A landmark state law aimed at preventing thousands of patients from receiving surprise medical bills from out-of-network doctors and hospitals is a consumer success but does not save insurance companies as much money as they had hoped, according to a new study.
The 2018 law created an arbitration system for medical providers and insurance carriers fighting over who should pay for out-of-network treatment. An independent arbitrator may consider the work of the physician, the seriousness of the procedure and other factors, but ultimately must choose between either the bill from the medical provider or the amount the insurance carrier is offering to pay.
An analysis of 1,700 cases decided by arbitration in 2019 found arbitrators decided in favor of the doctors and hospitals 59% of the time, according to an article by Benjamin L. Chartock from the Health Care Management Department at the Wharton School at University of Pennsylvania and published in the journal Health Affairs last week.
The mean or average cost of a disputed claim was $7,222, the study said.
Horizon Blue Cross Blue Shield of New Jersey and the managed care insurance industry fought for the legislation for eight years in New Jersey because they estimated surprise out-of-network billing was a $1 billion problem that drove up premium costs for everyone.
The study concluded the overall savings are not as significant as the industry had hoped, but changes could be made to bring down these costs.
“Although the number of cases going to arbitration in New Jersey is small relative to the overall number of medical services provided, an arbitration system that consistently awards high payment amounts has the potential to increase health care costs in the state,” the study said.
“Higher arbitration awards directly increase insurer payments, which are typically borne by patients, employers, and governments through higher premiums,” according to the study.
The law only applies to state-regulated insurance carriers, like Horizon and the School Employees’ Health Benefits Program and the State Health Benefits Plan. Federally regulated, self-insured companies, which cover the majority of New Jersey residents who have private insurance, may opt in.
A federal out-of-network measure called the “No Surprises Act” was incorporated into the omnibus spending bill that was signed into law on Dec. 27. When it takes effect on Jan. 1, 2022, the law will protect the 135 million people in the nation who are covered by private self-insurance they get from their job.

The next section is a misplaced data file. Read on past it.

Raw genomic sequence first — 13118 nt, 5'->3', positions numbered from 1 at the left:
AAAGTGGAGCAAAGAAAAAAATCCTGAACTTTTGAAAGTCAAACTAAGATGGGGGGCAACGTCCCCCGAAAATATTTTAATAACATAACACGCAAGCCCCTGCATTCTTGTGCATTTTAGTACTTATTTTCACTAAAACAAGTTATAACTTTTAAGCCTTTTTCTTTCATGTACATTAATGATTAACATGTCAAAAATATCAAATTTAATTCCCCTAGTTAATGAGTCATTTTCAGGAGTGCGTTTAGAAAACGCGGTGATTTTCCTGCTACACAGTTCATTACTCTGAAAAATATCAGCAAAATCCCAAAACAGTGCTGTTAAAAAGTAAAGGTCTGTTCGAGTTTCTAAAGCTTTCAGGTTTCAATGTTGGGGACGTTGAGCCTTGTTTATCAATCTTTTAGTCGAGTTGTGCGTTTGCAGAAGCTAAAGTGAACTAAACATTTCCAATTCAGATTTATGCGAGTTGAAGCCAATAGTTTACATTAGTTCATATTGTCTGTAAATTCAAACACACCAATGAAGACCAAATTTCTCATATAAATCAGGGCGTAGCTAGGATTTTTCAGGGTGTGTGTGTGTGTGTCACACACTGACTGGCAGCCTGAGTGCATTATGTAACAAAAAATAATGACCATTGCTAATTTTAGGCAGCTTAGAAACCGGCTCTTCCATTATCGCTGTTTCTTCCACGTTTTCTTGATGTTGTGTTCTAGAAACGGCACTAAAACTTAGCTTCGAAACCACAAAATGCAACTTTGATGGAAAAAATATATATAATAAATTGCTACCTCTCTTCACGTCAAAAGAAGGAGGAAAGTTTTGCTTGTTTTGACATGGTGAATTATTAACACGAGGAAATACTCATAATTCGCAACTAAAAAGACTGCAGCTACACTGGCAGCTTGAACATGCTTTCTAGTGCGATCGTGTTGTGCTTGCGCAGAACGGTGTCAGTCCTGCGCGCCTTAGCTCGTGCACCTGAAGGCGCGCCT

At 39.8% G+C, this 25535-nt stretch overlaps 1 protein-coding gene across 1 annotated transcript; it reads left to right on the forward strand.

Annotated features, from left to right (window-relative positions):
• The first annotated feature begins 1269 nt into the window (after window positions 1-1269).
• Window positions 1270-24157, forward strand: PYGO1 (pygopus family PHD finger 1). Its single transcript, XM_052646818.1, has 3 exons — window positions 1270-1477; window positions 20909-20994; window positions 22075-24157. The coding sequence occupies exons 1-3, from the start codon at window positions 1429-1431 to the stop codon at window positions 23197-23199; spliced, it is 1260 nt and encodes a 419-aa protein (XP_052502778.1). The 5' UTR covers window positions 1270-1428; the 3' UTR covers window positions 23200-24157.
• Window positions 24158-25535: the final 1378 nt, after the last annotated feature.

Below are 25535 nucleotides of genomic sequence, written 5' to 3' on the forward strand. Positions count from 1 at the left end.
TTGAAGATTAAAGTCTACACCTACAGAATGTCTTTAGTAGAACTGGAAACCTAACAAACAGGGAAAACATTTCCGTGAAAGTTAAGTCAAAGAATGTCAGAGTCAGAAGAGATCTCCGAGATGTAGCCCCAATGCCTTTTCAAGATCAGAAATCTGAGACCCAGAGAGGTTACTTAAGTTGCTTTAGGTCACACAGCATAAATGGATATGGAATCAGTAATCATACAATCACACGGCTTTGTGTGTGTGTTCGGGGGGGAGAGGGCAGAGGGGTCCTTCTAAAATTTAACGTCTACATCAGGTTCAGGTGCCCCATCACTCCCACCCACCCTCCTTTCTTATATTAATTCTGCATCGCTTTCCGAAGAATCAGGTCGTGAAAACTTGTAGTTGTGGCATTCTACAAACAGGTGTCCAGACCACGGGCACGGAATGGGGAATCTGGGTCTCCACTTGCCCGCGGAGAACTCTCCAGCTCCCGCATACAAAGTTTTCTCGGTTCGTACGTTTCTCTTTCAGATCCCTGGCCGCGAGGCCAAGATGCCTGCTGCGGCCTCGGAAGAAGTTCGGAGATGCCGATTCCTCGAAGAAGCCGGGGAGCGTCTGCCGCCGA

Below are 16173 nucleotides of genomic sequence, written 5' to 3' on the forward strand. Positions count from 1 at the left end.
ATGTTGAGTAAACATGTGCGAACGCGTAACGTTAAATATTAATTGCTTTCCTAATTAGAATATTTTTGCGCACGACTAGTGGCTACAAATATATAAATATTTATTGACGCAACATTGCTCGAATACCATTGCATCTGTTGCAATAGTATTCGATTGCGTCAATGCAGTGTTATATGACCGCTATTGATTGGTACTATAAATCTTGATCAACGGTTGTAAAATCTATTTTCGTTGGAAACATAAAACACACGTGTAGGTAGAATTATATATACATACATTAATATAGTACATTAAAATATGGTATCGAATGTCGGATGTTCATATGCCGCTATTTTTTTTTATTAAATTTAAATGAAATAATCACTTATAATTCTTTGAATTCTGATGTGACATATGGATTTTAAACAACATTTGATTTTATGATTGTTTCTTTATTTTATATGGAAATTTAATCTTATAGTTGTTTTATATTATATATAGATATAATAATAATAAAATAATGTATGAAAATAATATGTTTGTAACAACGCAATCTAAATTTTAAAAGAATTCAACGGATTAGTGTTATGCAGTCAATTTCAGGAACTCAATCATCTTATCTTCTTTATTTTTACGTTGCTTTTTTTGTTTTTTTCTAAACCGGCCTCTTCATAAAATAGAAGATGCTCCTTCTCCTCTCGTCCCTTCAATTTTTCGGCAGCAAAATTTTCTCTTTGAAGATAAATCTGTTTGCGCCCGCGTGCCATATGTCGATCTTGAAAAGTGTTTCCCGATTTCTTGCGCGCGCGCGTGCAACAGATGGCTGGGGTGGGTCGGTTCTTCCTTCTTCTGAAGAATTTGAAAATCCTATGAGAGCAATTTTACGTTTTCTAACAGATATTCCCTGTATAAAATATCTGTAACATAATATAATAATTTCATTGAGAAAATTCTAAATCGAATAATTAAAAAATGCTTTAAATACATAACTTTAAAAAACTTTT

Ward Sanders, president of the New Jersey Association of Health Plans, the lobbying group representing managed care companies, said he was “not surprised at all by the results of the study.”
Sanders said he always knew the law would favor the providers — specialists like orthopedists, surgeons and emergency medicine doctors — because they are permitted to set their own prices or “charges.” These unregulated prices are the starting point in the payment discussion, he said.
“One of the goals (of the law) was cost containment,’’ Sanders said. The law is “definitely an improvement” from the old system, he said, but “the result is still high payments for providers.”
But Sanders said he is pleased the law is protecting patients, who had long complained they would learn after the fact a doctor in an emergency room or a specialist did not take their insurance, and would be on the hook for thousands of dollars.
An estimated 168,000 New Jerseyans every year receive an out-of-network bill they did not anticipate, costing them an average of $2,500, according to a report by New Jersey Policy Perspective, a progressive research nonprofit.
“The law is working in that it is taking the patients out of the middle of these disputes and that is a really good thing that should not be overlooked,” Sanders said. “It was just a mess for consumers.”
The law, signed by Gov. Phil Murphy in June 2018, was challenged by physician groups and some for-profit hospitals fought the measure, arguing that it would put them out of business. Lawmakers who opposed the bill predicted that sought-after specialists like neurologists and transplant surgeons would move their practices out of New Jersey, a bad outcome for New Jerseyans who did not want to travel outside the state for their care.
The law also required hospitals to post on their website the names, contact information and insurance coverage accepted by medical professionals with whom they employ or have signed contracts.
Sen. Joseph Vitale, one of the prime sponsors of the bill, said it may take time before the full effect of the law is felt and the number of disputes declines.
The law was designed to emulate “baseball arbitration,” requiring the arbitrator to pick between the monetary offer from the provider or the insurance carrier, Vitale said. “Each party should present what they believe is a reasonable number,” he added.
Both sides “will learn should they submit a claim or offer of payment that is not reasonable, they are likely to be unsuccessful. Once a common claim amount is established, it should become a standard going forward,” Vitale said.
The study’s authors suggested more money would be saved if arbitrators were allowed to use commercial in-network prices and Medicare payment rates. Otherwise, the law will “perversely incentivize providers to inflate their charges over time.”
In addition to the Wharton School, the study’s researchers were from the Brookings Institution in Washington, D.C. and the Leonard D. Schaeffer Center for Health Policy and Economics at USC in Los Angeles.
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